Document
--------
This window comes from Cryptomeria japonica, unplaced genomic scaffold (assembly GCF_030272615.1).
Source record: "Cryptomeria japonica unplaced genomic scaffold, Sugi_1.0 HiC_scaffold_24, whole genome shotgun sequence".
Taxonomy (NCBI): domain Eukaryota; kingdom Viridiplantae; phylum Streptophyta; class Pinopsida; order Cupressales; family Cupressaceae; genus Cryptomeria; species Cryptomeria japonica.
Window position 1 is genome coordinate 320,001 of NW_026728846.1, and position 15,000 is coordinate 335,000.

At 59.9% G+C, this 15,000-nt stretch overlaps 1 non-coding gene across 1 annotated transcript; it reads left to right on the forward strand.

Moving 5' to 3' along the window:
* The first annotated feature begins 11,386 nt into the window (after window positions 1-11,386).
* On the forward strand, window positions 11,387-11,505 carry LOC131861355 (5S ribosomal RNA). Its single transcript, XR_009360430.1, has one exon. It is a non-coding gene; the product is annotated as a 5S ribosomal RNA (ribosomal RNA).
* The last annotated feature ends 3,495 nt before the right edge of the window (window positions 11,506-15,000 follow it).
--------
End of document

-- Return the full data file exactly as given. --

This window comes from Cryptomeria japonica, unplaced genomic scaffold (assembly GCF_030272615.1).
Source record: "Cryptomeria japonica unplaced genomic scaffold, Sugi_1.0 HiC_scaffold_24, whole genome shotgun sequence".
Taxonomy (NCBI): domain Eukaryota; kingdom Viridiplantae; phylum Streptophyta; class Pinopsida; order Cupressales; family Cupressaceae; genus Cryptomeria; species Cryptomeria japonica.
Window position 1 is genome coordinate 320,001 of NW_026728846.1, and position 15,000 is coordinate 335,000.

At 59.9% G+C, this 15,000-nt stretch overlaps 1 non-coding gene across 1 annotated transcript; it reads left to right on the forward strand.

Moving 5' to 3' along the window:
* The first annotated feature begins 11,386 nt into the window (after window positions 1-11,386).
* On the forward strand, window positions 11,387-11,505 carry LOC131861355 (5S ribosomal RNA). Its single transcript, XR_009360430.1, has one exon. It is a non-coding gene; the product is annotated as a 5S ribosomal RNA (ribosomal RNA).
* The last annotated feature ends 3,495 nt before the right edge of the window (window positions 11,506-15,000 follow it).